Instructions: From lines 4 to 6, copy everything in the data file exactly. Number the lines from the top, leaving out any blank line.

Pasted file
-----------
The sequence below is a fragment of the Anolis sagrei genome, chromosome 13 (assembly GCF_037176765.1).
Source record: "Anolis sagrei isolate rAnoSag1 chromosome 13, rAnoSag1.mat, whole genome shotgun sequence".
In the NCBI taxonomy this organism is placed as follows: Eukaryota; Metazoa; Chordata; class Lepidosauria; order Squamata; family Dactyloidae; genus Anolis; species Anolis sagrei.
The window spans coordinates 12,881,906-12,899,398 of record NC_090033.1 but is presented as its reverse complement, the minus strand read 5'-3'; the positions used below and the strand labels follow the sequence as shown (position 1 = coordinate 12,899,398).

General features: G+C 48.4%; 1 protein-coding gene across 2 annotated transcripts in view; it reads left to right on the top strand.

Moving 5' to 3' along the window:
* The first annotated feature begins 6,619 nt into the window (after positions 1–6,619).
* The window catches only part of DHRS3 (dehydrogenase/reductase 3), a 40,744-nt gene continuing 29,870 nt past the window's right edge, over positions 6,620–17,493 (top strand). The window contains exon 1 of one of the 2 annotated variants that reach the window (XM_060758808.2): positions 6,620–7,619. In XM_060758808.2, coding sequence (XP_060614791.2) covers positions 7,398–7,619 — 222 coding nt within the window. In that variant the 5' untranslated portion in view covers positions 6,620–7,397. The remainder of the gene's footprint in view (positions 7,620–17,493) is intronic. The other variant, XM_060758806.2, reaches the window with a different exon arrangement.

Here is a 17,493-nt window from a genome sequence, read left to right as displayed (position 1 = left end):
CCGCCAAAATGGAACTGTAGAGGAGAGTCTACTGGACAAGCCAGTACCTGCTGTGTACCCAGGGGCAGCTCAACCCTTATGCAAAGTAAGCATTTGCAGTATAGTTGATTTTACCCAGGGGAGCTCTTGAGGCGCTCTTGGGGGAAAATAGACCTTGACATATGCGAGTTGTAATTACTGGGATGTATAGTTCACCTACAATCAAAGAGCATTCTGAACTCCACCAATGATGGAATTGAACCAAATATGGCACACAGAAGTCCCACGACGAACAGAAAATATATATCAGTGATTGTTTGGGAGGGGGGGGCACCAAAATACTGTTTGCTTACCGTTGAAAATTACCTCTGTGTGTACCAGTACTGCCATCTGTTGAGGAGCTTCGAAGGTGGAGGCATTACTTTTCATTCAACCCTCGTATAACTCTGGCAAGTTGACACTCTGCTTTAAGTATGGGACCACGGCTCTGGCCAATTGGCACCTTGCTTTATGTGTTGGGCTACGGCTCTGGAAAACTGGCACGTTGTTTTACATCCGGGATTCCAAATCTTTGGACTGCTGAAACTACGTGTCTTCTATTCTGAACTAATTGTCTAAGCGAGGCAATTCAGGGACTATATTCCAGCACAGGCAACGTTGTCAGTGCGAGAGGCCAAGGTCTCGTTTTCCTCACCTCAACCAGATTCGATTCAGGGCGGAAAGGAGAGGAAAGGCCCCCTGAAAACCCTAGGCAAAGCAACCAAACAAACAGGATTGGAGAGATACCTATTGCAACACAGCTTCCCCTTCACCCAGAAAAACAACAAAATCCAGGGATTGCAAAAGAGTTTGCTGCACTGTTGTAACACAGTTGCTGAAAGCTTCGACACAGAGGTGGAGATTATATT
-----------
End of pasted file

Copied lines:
The window spans coordinates 12,881,906-12,899,398 of record NC_090033.1 but is presented as its reverse complement, the minus strand read 5'-3'; the positions used below and the strand labels follow the sequence as shown (position 1 = coordinate 12,899,398).

General features: G+C 48.4%; 1 protein-coding gene across 2 annotated transcripts in view; it reads left to right on the top strand.

Moving 5' to 3' along the window: